Fidelity Investments recommends putting aside eight times your final annual salary, but admits several variables could change that math. Plus, how can you estimate today what your salary will be at the end of your career? That's not super-helpful advice when you're 25 and wondering how much you should save.
Other experts recommend aiming for $1 million in retirement savings. That might sound like a lot, but it's not. Consider the popular "4 percent rule" -- which suggests that 4 percent is a safe amount to withdraw from your retirement savings each year. Safe, in this case, means the odds are good that your money will last as long as you do -- since the last thing you want is to wind up retired and broke. But follow that safe and conservative withdrawal plan, and $1 million in retirement savings will only give you about $40,000 a year to live off.
You may think $40,000 sounds like enough, given that your house will (hopefully) be fully paid off when you stop working. But you'll also need to factor the added expenses that come with aging, like additional medical expenses, caring for elderly parents, and at some point, long-term care for yourself.
If you're looking to live a comfortable, worry-free retirement, I recommend aiming to put aside the equivalent of $1.5 million to $2 million in today's dollars.
What You Can Get for $2 Million
For the sake of simplicity, we'll talk in today's dollars (so there's no confusion about inflation). Let's pretend you're retiring today. According to the 4 percent rule, $2 million would give you $80,000 a year. Will that be enough to maintain your standard of living?
To get a better idea, ask yourself how much you currently spend. Remember you won't have commuting costs and your mortgage will be paid off. However, new expenses will emerge:
- New health care costs, including the infamous "doughnut hole" (a gap in Medicare Part D prescription drug coverage).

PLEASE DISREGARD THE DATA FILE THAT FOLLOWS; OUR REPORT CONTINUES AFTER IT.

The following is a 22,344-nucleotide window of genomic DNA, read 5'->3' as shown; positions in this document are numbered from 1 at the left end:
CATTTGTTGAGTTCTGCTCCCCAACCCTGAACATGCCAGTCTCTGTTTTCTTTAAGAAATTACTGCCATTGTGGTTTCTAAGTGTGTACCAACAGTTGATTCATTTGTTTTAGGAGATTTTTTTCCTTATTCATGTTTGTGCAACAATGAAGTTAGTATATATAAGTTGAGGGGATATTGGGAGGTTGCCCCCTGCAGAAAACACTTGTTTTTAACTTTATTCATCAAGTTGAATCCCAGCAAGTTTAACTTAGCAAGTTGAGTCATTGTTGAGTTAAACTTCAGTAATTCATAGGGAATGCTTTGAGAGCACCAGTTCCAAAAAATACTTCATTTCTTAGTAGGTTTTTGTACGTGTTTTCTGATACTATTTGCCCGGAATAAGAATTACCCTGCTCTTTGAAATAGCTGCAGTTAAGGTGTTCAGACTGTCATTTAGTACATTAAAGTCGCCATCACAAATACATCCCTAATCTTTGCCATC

- Care for aging parents and sick relatives.
- Support of any adult children still living in your basement, mooching off your utilities and groceries.
- Tuition for your children's college or grad school education.
- Your children's weddings.
- Education trusts for your grandkids.
- Paying someone to do tasks you were once able to do yourself, such as lawn care, household repairs and upkeep. When you're 70, you probably won't want to be cleaning gutters, scrubbing baseboards or repairing your own leaky plumbing.
Bear in mind that this conversation focuses only on the money from your 401(k), Individual Retirement Account and other portfolio investments.
Add it all up, and you may find your annual retirement "salary" has gone up. Compare this number to your estimated retirement expenses. You can get a clearer idea of just how much you need to set aside to live comfortably.
In the End
Sad, but true: Simply being a millionaire is no longer enough to guarantee a happy, secure retirement. Aim to be a double-millionaire instead, and you can trade the prospect of Ramen dinners for visions of golf or travel. (Or golfing at St. Andrews, if you combine the two.)
Paula Pant ditched her 9-to-5 job in 2008. She's traveled to 30 countries, owns six rental units and runs a business from her laptop. Her blog, Afford Anything, is a gathering spot for rebels who refuse to say, "I can't afford it." Visit Afford Anything to learn how to shatter limits, quit your job and live life on your own terms.